Ryan joined road.cc in December 2021 and since then has kept the site’s readers and listeners informed and enthralled (well at least occasionally) on news, the live blog, and the road.cc Podcast. After boarding a wrong bus at the world championships and ruining a good pair of jeans at the cyclocross, he now serves as road.cc’s senior news writer. Before his foray into cycling journalism, he wallowed in the equally pitiless world of academia, where he wrote a book about Victorian politics and droned on about cycling and bikes to classes of bored students (while taking every chance he could get to talk about cycling in print or on the radio). He can be found riding his bike very slowly around the narrow, scenic country lanes of Co. Down.

Add new comment

66 comments

Avatar
brooksby | 2 years ago
6 likes

Is it cynical of me to question the sincerity of these people who claim to be utterly remorseful? Do they mean they truly are sorry, or do they mean they truly are sorry that they were caught and prosecuted?  I wonder how many voluntarily stop driving after an incident such as this?

Avatar
Psycholeest | 2 years ago
0 likes

Fu** this country. Might remove the restriction on my ebike

Avatar
IanMSpencer | 2 years ago
10 likes

I wonder what the impact would be on driving standards of licences were withdrawn for far longer periods. How about if the starting point for a driving ban involving death or serious injury was a permanent ban? No arguing it down to no ban because of exceptional circumstances - there is always a workaround, even if it means spending significant amounts of money hiring a driver. If you can't afford the penalty, don't risk the crime.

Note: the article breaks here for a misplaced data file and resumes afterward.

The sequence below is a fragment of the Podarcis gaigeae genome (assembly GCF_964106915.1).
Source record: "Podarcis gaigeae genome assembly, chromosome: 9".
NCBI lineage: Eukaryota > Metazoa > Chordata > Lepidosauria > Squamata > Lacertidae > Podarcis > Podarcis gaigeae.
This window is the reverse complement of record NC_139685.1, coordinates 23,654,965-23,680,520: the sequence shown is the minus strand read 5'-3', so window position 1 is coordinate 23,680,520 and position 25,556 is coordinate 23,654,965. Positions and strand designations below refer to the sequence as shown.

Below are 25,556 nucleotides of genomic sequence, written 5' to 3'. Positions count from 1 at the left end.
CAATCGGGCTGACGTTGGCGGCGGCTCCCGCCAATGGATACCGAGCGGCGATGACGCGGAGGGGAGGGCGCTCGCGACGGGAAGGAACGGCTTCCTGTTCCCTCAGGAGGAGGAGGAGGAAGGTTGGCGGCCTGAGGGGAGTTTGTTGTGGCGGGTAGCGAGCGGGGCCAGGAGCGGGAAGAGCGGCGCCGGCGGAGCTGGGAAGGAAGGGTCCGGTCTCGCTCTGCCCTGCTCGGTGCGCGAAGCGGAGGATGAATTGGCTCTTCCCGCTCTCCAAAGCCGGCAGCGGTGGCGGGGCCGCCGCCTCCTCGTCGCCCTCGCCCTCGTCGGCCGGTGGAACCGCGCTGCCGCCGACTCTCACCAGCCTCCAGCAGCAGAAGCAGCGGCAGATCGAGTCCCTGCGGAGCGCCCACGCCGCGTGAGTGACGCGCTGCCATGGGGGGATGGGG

The main mindset that needs to be achieved is that there is no right to drive and there have to be serious consequences for serious mistakes.

In the UK, custodial sentences are very much last resort and I'm inclined to agree that they are unlikely to be effective in reforming driving or as a deterrent because clearly most drivers don't believe they are poor drivers about to have an accident. Increase the probability of losing your licence through better enforcement and higher tariffs and I think driving standards would improve. I think the evidence of this is compliance with average speed cameras where people are convinced that the technology is effective so don't risk the points.

Avatar
ejocs replied to IanMSpencer | 2 years ago
6 likes
IanMSpencer wrote:

I wonder what the impact would be on driving standards of licences were withdrawn for far longer periods. How about if the starting point for a driving ban involving death or serious injury was a permanent ban? ... Increase the probability of losing your licence through better enforcement and higher tariffs and I think driving standards would improve.

I'm skeptical. Most drivers drive negligently at least some of the time, but most drivers never kill or seriously injure anyone at all, let alone frequently. From an individual driver's perspective it's a very low probability event, so the consequences are going to be far too uncertain and speculative to reliably affect many people's behavior.

I think part of the solution might lie somewhere around your point about speed cameras. There's a very strong argument to be made that we can and should reliably affect drivers' behavior by aggressively holding them responsible for common bright line offenses (speeding, phone use, too-close passing) that increase the risk of seriously injuring someone, rather than waiting until a full-blown tragedy occurs and then punishing the driver retroactively out of frustration and rage but without much hope of accomplishing anything substantial.

Avatar
chrisonabike replied to ejocs | 2 years ago
2 likes

Agree to the actually enforcing the law so there's more than a passing chance of picking up on offenses.  Even where these are "minor".  Several (e.g. speed, mobile use, obvious intoxicated driving) certainly are factors in crashes.  Some would be pretty good "pointers" to risk e.g. going around in an illegal motor.